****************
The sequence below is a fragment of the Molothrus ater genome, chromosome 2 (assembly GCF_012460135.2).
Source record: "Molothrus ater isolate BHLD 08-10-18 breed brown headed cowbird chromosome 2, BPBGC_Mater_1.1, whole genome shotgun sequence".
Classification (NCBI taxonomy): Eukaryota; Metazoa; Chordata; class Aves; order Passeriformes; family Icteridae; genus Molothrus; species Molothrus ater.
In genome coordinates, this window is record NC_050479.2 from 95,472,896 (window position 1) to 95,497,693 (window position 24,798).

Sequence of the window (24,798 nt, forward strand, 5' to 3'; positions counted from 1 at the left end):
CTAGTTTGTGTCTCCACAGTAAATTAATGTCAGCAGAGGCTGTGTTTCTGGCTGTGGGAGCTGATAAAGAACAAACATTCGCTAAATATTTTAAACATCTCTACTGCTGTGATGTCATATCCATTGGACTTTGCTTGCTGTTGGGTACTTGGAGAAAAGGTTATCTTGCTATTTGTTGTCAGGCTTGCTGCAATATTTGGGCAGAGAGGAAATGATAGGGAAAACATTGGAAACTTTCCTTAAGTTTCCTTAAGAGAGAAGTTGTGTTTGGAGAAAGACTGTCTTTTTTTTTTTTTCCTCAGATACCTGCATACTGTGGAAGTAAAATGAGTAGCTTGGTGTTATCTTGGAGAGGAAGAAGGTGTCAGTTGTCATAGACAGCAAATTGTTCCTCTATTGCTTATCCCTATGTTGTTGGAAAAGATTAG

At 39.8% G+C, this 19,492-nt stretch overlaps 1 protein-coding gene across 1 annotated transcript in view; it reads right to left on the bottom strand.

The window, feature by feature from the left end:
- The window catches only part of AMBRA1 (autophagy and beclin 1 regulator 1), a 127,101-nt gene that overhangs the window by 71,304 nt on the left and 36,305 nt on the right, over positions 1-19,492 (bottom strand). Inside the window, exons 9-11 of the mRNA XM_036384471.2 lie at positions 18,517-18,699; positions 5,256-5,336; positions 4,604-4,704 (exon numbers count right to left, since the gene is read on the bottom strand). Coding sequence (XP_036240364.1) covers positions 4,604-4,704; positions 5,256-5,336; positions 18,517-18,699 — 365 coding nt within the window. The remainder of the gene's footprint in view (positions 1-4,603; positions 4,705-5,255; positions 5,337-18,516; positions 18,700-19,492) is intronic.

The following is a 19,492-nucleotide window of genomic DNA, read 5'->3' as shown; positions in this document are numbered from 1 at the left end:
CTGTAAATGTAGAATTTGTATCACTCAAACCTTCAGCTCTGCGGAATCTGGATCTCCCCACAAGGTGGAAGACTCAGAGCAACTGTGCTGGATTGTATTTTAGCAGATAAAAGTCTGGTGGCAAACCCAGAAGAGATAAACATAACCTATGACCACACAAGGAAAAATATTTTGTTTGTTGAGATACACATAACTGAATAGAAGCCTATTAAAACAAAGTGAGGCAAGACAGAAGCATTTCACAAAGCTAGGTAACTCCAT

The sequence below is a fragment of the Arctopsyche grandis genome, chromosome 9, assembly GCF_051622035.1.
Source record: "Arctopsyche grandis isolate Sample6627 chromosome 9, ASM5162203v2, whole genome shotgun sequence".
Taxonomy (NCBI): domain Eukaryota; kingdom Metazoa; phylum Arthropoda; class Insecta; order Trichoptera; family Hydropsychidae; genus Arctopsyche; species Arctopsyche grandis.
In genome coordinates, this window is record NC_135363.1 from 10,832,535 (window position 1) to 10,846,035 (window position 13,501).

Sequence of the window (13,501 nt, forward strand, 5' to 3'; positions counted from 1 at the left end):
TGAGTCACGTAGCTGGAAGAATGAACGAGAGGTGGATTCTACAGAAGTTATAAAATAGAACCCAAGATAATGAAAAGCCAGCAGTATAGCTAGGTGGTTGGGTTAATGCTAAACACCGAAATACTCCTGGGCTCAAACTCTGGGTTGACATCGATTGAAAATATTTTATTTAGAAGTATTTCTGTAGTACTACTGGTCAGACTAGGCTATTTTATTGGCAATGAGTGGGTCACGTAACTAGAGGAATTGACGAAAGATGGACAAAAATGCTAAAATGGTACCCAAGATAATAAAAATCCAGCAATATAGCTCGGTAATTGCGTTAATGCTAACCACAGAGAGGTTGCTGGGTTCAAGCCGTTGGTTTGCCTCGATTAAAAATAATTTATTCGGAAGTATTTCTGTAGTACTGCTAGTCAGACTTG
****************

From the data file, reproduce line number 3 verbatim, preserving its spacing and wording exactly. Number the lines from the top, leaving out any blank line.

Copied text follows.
Classification (NCBI taxonomy): Eukaryota; Metazoa; Chordata; class Aves; order Passeriformes; family Icteridae; genus Molothrus; species Molothrus ater.